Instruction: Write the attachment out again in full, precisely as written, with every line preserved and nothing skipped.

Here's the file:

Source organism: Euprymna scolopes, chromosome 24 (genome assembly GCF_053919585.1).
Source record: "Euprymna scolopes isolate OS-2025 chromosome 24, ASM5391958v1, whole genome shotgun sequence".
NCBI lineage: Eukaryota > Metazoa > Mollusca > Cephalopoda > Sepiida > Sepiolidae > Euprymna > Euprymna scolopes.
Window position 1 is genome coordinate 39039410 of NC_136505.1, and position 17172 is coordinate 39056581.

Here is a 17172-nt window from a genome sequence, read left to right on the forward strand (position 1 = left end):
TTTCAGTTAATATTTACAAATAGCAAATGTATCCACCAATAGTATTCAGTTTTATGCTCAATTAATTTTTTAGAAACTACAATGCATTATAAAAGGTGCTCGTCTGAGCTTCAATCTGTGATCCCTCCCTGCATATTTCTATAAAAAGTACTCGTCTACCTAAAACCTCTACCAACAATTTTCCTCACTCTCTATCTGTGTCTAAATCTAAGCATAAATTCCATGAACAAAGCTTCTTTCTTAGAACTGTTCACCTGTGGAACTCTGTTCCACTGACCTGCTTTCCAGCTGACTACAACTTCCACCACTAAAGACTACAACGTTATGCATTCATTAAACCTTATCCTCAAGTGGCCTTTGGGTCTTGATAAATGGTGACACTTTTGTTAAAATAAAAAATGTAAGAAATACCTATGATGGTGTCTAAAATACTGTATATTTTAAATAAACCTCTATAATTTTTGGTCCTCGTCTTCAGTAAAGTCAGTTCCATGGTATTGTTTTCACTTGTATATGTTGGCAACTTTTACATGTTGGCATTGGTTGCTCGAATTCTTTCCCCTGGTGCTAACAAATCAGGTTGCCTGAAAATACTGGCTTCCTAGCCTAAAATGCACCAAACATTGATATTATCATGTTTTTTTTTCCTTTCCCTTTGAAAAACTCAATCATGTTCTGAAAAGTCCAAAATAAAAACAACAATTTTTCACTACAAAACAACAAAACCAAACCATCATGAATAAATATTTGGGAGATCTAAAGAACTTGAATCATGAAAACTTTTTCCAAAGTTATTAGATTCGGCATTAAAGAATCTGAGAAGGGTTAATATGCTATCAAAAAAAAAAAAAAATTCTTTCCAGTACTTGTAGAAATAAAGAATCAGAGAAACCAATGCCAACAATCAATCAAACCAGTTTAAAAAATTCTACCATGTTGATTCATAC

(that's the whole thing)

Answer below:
Source organism: Euprymna scolopes, chromosome 24 (genome assembly GCF_053919585.1).
Source record: "Euprymna scolopes isolate OS-2025 chromosome 24, ASM5391958v1, whole genome shotgun sequence".
NCBI lineage: Eukaryota > Metazoa > Mollusca > Cephalopoda > Sepiida > Sepiolidae > Euprymna > Euprymna scolopes.
Window position 1 is genome coordinate 39039410 of NC_136505.1, and position 17172 is coordinate 39056581.

Here is a 17172-nt window from a genome sequence, read left to right on the forward strand (position 1 = left end):
TTTCAGTTAATATTTACAAATAGCAAATGTATCCACCAATAGTATTCAGTTTTATGCTCAATTAATTTTTTAGAAACTACAATGCATTATAAAAGGTGCTCGTCTGAGCTTCAATCTGTGATCCCTCCCTGCATATTTCTATAAAAAGTACTCGTCTACCTAAAACCTCTACCAACAATTTTCCTCACTCTCTATCTGTGTCTAAATCTAAGCATAAATTCCATGAACAAAGCTTCTTTCTTAGAACTGTTCACCTGTGGAACTCTGTTCCACTGACCTGCTTTCCAGCTGACTACAACTTCCACCACTAAAGACTACAACGTTATGCATTCATTAAACCTTATCCTCAAGTGGCCTTTGGGTCTTGATAAATGGTGACACTTTTGTTAAAATAAAAAATGTAAGAAATACCTATGATGGTGTCTAAAATACTGTATATTTTAAATAAACCTCTATAATTTTTGGTCCTCGTCTTCAGTAAAGTCAGTTCCATGGTATTGTTTTCACTTGTATATGTTGGCAACTTTTACATGTTGGCATTGGTTGCTCGAATTCTTTCCCCTGGTGCTAACAAATCAGGTTGCCTGAAAATACTGGCTTCCTAGCCTAAAATGCACCAAACATTGATATTATCATGTTTTTTTTTCCTTTCCCTTTGAAAAACTCAATCATGTTCTGAAAAGTCCAAAATAAAAACAACAATTTTTCACTACAAAACAACAAAACCAAACCATCATGAATAAATATTTGGGAGATCTAAAGAACTTGAATCATGAAAACTTTTTCCAAAGTTATTAGATTCGGCATTAAAGAATCTGAGAAGGGTTAATATGCTATCAAAAAAAAAAAAAAATTCTTTCCAGTACTTGTAGAAATAAAGAATCAGAGAAACCAATGCCAACAATCAATCAAACCAGTTTAAAAAATTCTACCATGTTGATTCATAC